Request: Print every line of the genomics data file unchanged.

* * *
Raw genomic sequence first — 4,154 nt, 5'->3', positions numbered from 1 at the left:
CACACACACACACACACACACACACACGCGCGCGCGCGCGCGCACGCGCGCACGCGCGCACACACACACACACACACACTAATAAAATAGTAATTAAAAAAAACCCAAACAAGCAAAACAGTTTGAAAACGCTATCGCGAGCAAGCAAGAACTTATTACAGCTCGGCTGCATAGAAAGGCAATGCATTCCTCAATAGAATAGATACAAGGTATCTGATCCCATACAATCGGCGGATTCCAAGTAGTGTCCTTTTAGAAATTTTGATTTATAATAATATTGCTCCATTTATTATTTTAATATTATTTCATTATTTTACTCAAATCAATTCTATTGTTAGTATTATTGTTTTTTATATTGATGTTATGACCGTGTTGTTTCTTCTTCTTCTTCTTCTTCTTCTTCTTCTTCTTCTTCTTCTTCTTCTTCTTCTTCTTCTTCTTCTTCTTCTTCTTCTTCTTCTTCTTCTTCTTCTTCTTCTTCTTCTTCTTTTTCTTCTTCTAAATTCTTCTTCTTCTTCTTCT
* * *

Raw genomic sequence first — 4,154 nt, 5'->3', positions numbered from 1 at the left:
CACACACACACACACACACACACACACGCGCGCGCGCGCGCGCACGCGCGCACGCGCGCACACACACACACACACACACTAATAAAATAGTAATTAAAAAAAACCCAAACAAGCAAAACAGTTTGAAAACGCTATCGCGAGCAAGCAAGAACTTATTACAGCTCGGCTGCATAGAAAGGCAATGCATTCCTCAATAGAATAGATACAAGGTATCTGATCCCATACAATCGGCGGATTCCAAGTAGTGTCCTTTTAGAAATTTTGATTTATAATAATATTGCTCCATTTATTATTTTAATATTATTTCATTATTTTACTCAAATCAATTCTATTGTTAGTATTATTGTTTTTTATATTGATGTTATGACCGTGTTGTTTCTTCTTCTTCTTCTTCTTCTTCTTCTTCTTCTTCTTCTTCTTCTTCTTCTTCTTCTTCTTCTTCTTCTTCTTCTTCTTCTTCTTCTTCTTCTTCTTCTTCTTCTTCTTCTTTTTCTTCTTCTAAATTCTTCTTCTTCTTCTTCT